All posts by zachmortice

Who’s Around Underground?

New tools give landscape designers a better view of what’s thriving and what’s just surviving in the soil.

By Zach Mortice

The microBIOMETER test uses a few simple components and a smartphone app to quickly deliver soil microbiology results. Photo by Prolific Earth Sciences.

Republic Square in Austin, Texas, is one of the city’s most historic, sensitive, and heavily trafficked public green spaces. In the heart of downtown, it’s one of the original four public squares dating back to the city’s founding. Continue reading Who’s Around Underground?

Future West Virginia

A landscape architect’s roots in Appalachia are the source for a new project from American Roundtable.

By Zach Mortice

Sprouting Farms, an 82-acre nonprofit farm and resource center in Summers County, West Virginia. Photo courtesy Merritt Chase.

Appalachia Rising begins with a simple prompt for a place that’s been exploited and maligned for much of its modern history: “We can start by listening to what the people of West Virginia are interesting in seeing in the future.” Continue reading Future West Virginia

First on the Ground

Andrew Sargeant is the first Enterprise Rose Fellow from landscape architecture.

By Zach Mortice

Andrew Sargeant’s design for a stormwater retention park that’s part of Cleveland’s Rockefeller Park. Image courtesy Andrew Sargeant, ASLA.

For the first time in its 20-year history, Enterprise Community Partners, the nonprofit housing and advocacy organization, has selected a fellow from landscape architecture for the prestigious Rose Fellowship. Continue reading First on the Ground

The Emergent Epitaph

An ASLA Student Award-winning project challenges outdated death practices.

By Zach Mortice

John Whitaker’s Dark Matter project posits a memorial landscape that is a forum for collective action and protest. Image courtesy John Whitaker, Student ASLA.

One of the most startling projects submitted for the 2020 ASLA Student Awards was Dark Matter—a proposal that uses landscape as a transmission medium for the ecological values of the deceased. Continue reading The Emergent Epitaph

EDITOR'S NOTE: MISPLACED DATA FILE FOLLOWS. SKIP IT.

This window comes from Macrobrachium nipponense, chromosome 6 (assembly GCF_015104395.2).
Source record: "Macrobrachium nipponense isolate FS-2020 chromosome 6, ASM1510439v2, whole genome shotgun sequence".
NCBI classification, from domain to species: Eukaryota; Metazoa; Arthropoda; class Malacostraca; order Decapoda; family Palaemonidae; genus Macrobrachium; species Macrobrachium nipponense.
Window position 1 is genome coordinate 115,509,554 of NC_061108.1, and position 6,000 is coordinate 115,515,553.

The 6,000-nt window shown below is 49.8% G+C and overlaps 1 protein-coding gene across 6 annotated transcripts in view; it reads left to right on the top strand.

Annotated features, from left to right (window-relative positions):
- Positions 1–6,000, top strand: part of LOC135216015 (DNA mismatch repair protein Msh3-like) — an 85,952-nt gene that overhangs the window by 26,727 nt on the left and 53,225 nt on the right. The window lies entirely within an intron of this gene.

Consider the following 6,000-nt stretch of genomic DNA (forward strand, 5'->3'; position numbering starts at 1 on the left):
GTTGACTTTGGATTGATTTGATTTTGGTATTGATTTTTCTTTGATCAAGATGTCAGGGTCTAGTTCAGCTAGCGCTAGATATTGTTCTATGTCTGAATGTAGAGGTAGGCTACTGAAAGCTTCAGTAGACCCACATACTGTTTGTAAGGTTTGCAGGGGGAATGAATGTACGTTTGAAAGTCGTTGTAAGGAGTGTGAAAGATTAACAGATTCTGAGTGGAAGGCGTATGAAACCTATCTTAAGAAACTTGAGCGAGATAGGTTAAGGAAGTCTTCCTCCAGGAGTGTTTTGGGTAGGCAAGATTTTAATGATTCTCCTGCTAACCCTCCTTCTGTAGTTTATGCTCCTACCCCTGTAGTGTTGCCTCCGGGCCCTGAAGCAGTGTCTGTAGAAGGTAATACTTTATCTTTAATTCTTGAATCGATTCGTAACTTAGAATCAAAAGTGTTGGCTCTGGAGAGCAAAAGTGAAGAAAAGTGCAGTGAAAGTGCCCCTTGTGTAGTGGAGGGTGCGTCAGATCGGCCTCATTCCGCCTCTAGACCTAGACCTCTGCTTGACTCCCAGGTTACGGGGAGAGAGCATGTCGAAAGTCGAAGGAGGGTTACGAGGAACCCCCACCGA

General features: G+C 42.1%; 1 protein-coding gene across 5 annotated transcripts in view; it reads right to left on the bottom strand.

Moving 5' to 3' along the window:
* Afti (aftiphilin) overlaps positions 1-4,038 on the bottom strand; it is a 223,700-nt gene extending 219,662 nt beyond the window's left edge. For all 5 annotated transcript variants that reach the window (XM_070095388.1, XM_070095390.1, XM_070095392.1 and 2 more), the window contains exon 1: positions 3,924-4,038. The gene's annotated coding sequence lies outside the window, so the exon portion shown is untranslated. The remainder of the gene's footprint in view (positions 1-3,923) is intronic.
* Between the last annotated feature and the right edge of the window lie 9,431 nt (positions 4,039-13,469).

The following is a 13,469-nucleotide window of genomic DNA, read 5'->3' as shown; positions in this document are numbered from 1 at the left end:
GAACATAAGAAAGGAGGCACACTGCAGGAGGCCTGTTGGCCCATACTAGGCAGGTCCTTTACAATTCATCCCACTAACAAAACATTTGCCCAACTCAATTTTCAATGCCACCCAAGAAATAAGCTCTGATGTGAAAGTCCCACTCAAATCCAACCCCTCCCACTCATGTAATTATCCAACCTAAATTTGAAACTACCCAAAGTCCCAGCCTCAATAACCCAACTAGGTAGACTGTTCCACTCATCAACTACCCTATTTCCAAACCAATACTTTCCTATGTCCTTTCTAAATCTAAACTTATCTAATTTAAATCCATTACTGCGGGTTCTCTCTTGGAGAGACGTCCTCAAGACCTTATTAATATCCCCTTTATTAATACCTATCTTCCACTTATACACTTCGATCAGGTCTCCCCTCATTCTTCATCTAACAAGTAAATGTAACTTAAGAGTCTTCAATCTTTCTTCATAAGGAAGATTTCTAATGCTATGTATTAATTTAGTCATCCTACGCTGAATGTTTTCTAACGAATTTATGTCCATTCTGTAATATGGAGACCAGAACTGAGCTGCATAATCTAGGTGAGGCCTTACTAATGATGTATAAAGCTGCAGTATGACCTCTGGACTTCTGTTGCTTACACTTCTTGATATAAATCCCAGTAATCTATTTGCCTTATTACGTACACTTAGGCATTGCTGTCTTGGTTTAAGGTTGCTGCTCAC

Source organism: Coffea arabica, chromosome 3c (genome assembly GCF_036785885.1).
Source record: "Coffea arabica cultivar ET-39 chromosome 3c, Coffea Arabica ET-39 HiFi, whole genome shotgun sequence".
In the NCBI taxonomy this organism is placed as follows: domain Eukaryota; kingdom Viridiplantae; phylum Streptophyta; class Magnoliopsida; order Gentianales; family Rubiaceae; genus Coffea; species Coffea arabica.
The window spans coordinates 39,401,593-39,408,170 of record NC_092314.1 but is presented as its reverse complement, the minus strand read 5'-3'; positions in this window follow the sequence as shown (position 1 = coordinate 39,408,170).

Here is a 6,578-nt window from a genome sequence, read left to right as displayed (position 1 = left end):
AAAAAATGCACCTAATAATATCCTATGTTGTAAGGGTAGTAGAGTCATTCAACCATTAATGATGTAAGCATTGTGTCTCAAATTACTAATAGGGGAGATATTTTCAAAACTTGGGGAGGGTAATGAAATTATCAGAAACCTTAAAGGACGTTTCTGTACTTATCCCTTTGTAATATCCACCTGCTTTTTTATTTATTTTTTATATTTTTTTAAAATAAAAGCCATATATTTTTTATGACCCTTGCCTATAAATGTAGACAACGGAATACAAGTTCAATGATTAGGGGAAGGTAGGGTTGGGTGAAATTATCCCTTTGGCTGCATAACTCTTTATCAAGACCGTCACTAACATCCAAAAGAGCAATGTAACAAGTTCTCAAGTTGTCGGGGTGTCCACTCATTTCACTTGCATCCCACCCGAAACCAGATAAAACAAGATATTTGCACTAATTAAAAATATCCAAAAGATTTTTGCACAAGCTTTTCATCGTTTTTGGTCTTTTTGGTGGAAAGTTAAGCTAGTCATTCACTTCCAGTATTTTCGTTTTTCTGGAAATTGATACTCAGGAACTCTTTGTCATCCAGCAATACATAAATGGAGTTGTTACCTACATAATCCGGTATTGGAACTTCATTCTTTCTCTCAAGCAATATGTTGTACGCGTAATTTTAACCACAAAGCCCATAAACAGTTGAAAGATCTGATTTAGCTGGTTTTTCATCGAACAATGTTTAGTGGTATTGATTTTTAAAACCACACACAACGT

Dismantling the Design Syllabus

Faculty at landscape architecture programs are asking what an anti-racist landscape architecture pedagogy looks like.

By Zach Mortice

A presentation to the elders of the Red Water Pond Road Community, part of the University of New Mexico Indigenous Design and Planning program. Photo by Catherine Page Harris.

Newly appointed this summer, Sara Zewde is the first tenure-tracked Black woman landscape architecture professor at the Harvard Graduate School of Design (GSD) and one of only 19 Black landscape architecture professors at accredited programs in the United States. And now that her first semester teaching at her alma mater is under way, she’s witnessing a few more firsts. Continue reading Dismantling the Design Syllabus

Tinkering with a “Total Work”

At the Hirshhorn, a preservation row tests the bounds of unity between building and landscape.

By Zach Mortice

Hiroshi Sugimoto’s plan for the Hirshhorn’s Sculpture Garden. Image courtesy Hirshhorn Museum and Sculpture Garden.

The Hirshhorn Museum’s Sculpture Garden is a cloistered 1.5-acre art landscape just across Jefferson Drive SW from the museum. Stepped into the earth and filled with modern sculpture arranged in intimate outdoor rooms, it’s a definitive change of pace from the broad civic expanse of the National Mall, though no less significant as it’s the only Smithsonian entity with “Sculpture Garden” in its official name, per the law that established the institution. Continue reading Tinkering with a “Total Work”

Distance Earning

Landscape architecture interns are learning the ropes of the profession through the cables and wires of remote work.

By Zach Mortice


A viewshed diagram of a private residence site prepared by Surroundings Studio Intern Lily Dendy, Student ASLA, and Project Manager Abby Feldman, ASLA. Image courtesy Surroundings Studio.

Last fall, Lily Dendy, Student ASLA, an MLA student at Auburn University, was looking for internships in New Mexico. She was searching for firms that had used indigenous design strategies (such as acequia water catchment systems) on their projects, and she had also visited Santa Fe during a road trip from Alabama to New Mexico the previous year and was transfixed by the region’s natural beauty. Continue reading Distance Earning